No one can ensure that taxpayers understand the difference between their marginal tax rate and their average tax rate, and even if they do, it's easy enough for politicians to make statements about tax rates without saying which they're talking about. Add deductions to the mix and changes in income levels at which different marginal rates apply; then the calculations are more complicated. Just to round things out, add in different tax rates for capital gains, dividends, wages, and transfer payments received from the government.

If that isn't burdensome enough for taxpayers, create a totally separate tax system called the Alternative Minimum Tax. To really make it opaque, hide some taxes some by calling them contributions, and then tax income used to pay the contributions. Add some negative taxes and tax credits so that taxes can be something you pay or something the government pays you. For good measure, have some taxes that are paid by entities other than the individual but are passed on to the individual. Just in case someone does figure it out, wait till the end of the year, or better yet, the beginning of the next year, and change everything retroactively.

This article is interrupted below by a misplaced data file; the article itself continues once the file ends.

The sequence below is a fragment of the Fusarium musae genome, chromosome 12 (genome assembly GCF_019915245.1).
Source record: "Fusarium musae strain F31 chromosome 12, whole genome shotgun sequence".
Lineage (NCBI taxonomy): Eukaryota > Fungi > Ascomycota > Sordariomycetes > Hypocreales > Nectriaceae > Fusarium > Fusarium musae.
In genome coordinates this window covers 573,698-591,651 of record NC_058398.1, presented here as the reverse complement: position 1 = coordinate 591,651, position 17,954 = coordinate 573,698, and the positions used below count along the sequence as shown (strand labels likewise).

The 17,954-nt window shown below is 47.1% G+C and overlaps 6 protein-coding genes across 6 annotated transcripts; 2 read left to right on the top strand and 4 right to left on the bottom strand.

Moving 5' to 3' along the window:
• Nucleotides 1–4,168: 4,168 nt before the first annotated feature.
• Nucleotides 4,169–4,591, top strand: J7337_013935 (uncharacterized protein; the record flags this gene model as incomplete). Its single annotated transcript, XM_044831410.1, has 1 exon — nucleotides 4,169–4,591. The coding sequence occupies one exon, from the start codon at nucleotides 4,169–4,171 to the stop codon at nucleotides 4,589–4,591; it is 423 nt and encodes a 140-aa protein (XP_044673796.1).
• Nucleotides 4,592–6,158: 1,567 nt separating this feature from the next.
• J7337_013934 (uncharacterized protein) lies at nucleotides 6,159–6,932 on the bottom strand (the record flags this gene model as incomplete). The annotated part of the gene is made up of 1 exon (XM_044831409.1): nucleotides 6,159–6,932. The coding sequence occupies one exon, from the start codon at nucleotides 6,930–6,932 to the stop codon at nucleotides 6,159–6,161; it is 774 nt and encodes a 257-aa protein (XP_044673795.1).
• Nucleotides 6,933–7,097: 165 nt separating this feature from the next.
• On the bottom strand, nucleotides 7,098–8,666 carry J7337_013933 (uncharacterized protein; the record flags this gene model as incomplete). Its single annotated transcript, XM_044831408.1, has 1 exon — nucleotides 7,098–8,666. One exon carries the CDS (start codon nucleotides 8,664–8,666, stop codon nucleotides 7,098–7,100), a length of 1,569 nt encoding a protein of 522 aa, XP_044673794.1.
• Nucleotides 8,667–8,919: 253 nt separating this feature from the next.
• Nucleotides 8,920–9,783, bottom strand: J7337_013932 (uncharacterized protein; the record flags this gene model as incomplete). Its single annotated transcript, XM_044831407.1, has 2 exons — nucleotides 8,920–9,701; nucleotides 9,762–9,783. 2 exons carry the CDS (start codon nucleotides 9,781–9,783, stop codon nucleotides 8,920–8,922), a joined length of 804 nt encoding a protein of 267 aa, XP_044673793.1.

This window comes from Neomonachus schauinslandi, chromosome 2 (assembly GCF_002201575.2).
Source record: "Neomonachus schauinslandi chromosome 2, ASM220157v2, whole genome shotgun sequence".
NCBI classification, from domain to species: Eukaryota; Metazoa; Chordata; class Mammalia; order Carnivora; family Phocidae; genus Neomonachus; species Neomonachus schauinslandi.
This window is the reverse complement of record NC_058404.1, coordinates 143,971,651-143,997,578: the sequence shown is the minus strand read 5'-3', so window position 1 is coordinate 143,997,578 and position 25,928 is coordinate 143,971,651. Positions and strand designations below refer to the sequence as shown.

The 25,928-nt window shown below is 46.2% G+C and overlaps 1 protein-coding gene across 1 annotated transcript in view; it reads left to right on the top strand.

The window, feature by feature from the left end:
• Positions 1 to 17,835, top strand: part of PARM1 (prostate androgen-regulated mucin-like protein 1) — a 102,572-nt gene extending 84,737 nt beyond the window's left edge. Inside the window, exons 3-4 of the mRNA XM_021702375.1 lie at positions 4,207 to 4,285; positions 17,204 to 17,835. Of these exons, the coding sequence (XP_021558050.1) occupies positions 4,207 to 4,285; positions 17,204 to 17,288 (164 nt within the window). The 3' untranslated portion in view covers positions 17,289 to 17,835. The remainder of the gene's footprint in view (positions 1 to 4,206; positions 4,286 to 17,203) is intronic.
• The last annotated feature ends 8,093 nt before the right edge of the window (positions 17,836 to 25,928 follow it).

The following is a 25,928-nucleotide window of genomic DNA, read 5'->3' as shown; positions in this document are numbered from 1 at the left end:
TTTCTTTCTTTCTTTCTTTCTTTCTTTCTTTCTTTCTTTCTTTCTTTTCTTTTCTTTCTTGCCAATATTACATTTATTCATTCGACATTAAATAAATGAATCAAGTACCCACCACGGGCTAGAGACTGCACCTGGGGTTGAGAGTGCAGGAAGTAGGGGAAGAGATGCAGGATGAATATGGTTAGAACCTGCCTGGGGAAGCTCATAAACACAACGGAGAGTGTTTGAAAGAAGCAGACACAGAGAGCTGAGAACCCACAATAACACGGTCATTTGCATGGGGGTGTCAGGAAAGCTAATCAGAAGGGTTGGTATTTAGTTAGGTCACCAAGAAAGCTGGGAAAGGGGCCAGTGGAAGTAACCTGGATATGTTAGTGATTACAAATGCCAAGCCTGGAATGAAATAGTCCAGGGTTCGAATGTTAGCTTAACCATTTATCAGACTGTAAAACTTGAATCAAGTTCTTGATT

Provide lots of opportunities for theater

The personal tax system doesn't look like a system designed to efficiently raise revenue for the government. The only things it does efficiently are to allow lots of opportunities for political theater, grandstanding and raising revenue from lobbyists. By making personal income taxes so confusing, politicians can focus on minor changes that appeal to a particular group they are addressing. In addition, the system is so complicated that any changes can be presented in a way that appeals to any particular group. Tax changes can be presented in terms of dollar impact, the impact on the percent of all taxes paid, the impact on the portion of income paid in taxes, the impact on marginal rates, the impact on average rates, the total impact on revenue, or the impact on individuals with a particular interest.